6.4 - 6.4 Properties of Discrete Signals Elementary, but...

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94 6.4 Properties of Discrete Signals Elementary, but important and special properties of discrete signals that represent real numbers Accuracy The accuracy of the approximation of a discretised signal will depend on both the sampling interval ( time resolution ), and on the amplitude resolution of the analog-to-digital converter (ADC). Amplitude resolution Suppose the ADCs can operate over some limited voltage range, Δ S = +/- 5V. The resolution is related to the smallest possible change in voltage that can be represented by the binary number system, and so can be expressed as Δ S / 2 n . +5V -5V 0 Δ S 2 numbers for n bit word. Resolution in V, δ S = Δ S/2 e.g. = 10/4096 = 2.44 mV It is fixed , in V n n For example, if the ADC’s have a resolution of 12 bits (as is frequently the case) to cover Δ S , then the resolution in volts, δ S , is δ S = 10 / 2 12 = 10/4096 = 2.44 x 10 -3 V. Expressed as a fraction of the input range we can write δ S / Δ S = ( Δ S /2 n )/ Δ S = 2.4 x 10 -4 = 0.024%. If an input signal, s , fluctuates from -0.5 to +0.5 V, then the resolution expressed as a fraction of the input signal range, ( Δ S /2 n )/ Δ s , is 2.44 x 10 -3 , or 0.24%. This is still quite acceptable and gives some room to avoid saturating the ADCs with voltages outside the range of Δ S , when all information would be
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95 lost. However, imagine now Δ s = 10mV, such as one might get directly from a thermocouple, for example. Note that the resolution of the ADCs in volts does not change , but as a fraction of the amplitude of the input signal, the resolution is now poorer by a factor of 100, at 24.4%. The moral of this story? Use OpAmps to bring the voltage levels up to usable values. The second reason for doing this is to avoid the potentially disastrous contamination of low level signals in an extremely noisy environment (your computer), before they are digitized. Time resolution Here is a sine wave sampled in the lab. The data points must go on intersections of the discrete mesh: e(t) t The discretisation is in both e , and t . The signal might be reconstructed from the data points in the following two ways:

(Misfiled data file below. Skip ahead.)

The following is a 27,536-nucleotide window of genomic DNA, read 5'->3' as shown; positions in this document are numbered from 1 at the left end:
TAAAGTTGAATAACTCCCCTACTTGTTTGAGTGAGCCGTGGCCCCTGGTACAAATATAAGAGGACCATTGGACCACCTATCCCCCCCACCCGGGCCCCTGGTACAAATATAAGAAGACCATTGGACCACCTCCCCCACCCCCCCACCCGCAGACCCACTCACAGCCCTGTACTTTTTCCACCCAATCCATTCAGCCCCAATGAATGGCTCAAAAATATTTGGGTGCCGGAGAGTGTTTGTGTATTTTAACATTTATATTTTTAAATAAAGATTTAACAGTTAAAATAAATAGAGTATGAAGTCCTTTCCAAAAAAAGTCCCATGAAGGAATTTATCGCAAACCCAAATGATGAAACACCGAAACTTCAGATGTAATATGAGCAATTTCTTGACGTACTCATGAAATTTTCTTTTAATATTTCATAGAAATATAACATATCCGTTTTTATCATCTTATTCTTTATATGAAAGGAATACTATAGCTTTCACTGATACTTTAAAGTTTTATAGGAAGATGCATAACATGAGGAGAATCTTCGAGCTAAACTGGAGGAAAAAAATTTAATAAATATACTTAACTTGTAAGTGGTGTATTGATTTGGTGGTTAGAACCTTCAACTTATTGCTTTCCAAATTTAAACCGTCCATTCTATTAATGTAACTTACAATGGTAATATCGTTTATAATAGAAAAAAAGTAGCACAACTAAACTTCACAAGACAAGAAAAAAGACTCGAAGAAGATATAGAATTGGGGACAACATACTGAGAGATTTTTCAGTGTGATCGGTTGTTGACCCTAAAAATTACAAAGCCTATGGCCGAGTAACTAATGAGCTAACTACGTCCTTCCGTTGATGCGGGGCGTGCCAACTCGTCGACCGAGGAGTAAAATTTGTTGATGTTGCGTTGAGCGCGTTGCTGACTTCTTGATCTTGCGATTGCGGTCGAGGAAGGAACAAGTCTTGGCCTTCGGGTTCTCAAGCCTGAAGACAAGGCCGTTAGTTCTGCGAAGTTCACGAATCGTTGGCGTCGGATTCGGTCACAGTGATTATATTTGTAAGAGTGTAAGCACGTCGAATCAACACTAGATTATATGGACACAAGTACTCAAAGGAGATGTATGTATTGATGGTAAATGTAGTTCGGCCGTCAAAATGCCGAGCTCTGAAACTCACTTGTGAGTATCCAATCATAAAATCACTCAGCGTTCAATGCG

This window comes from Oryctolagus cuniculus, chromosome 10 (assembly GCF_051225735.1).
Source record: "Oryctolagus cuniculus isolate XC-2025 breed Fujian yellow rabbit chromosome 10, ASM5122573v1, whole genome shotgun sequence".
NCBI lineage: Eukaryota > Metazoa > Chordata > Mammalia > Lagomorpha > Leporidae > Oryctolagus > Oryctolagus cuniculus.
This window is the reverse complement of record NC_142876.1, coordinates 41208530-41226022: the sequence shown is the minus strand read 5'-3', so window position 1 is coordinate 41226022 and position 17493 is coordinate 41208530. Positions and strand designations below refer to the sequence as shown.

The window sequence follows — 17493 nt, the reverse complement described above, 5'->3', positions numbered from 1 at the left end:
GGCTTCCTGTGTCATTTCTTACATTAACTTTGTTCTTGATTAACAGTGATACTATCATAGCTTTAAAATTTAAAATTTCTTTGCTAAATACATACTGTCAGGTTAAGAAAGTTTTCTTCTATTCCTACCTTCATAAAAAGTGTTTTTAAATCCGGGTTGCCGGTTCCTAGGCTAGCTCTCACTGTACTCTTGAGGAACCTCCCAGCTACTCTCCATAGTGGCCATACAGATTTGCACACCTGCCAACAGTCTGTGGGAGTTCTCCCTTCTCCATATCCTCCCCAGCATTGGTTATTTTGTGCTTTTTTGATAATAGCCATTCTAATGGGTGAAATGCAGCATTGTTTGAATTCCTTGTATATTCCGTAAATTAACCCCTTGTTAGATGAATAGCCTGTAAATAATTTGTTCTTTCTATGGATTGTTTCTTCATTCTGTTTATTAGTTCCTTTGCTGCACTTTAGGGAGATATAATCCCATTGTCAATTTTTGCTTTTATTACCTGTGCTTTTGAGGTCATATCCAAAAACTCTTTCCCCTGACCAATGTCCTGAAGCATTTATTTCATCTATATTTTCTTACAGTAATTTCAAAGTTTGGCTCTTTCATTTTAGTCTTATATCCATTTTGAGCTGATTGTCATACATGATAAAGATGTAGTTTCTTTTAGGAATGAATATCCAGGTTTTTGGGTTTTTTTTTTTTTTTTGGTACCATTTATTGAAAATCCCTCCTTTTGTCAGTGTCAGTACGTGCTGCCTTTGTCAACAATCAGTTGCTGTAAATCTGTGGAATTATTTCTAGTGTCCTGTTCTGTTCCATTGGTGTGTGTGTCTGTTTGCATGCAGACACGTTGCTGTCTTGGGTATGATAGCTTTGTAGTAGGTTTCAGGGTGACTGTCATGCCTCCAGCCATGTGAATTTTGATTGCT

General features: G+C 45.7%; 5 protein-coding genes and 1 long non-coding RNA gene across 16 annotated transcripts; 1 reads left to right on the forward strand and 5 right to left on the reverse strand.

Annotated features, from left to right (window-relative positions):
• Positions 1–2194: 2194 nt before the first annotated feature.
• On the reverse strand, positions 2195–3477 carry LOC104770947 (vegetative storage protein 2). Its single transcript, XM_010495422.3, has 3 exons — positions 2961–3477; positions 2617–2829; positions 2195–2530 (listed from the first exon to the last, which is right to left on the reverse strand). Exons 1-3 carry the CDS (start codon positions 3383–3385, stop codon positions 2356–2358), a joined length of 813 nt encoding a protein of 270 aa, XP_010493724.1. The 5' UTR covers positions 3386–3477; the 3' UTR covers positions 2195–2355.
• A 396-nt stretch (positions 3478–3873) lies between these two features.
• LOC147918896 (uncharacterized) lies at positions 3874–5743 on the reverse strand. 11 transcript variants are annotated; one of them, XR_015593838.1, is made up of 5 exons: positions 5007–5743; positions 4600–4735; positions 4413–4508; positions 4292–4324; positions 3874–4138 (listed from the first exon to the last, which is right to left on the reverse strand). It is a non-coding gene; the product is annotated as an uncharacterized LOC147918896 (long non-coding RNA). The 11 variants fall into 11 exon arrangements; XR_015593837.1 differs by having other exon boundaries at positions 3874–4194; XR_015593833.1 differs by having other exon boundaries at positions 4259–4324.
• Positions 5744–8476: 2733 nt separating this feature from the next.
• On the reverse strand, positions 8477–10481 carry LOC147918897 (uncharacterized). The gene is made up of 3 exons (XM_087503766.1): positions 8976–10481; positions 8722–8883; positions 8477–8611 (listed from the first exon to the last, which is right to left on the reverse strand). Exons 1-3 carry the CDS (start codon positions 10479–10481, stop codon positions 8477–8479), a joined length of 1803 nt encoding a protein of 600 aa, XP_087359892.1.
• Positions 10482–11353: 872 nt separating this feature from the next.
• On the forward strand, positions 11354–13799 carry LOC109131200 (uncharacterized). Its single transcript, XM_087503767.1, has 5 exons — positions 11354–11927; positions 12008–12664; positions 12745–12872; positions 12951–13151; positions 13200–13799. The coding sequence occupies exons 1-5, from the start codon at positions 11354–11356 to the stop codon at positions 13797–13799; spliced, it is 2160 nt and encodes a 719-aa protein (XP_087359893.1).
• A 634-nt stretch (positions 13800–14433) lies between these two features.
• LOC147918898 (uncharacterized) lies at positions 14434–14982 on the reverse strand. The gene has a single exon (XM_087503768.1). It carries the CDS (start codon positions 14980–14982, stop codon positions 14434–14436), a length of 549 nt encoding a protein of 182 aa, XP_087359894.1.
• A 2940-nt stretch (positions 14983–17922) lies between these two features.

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96 Version 1: super-honest. e remains fixed until we know different.
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6.4 - 6.4 Properties of Discrete Signals Elementary, but...

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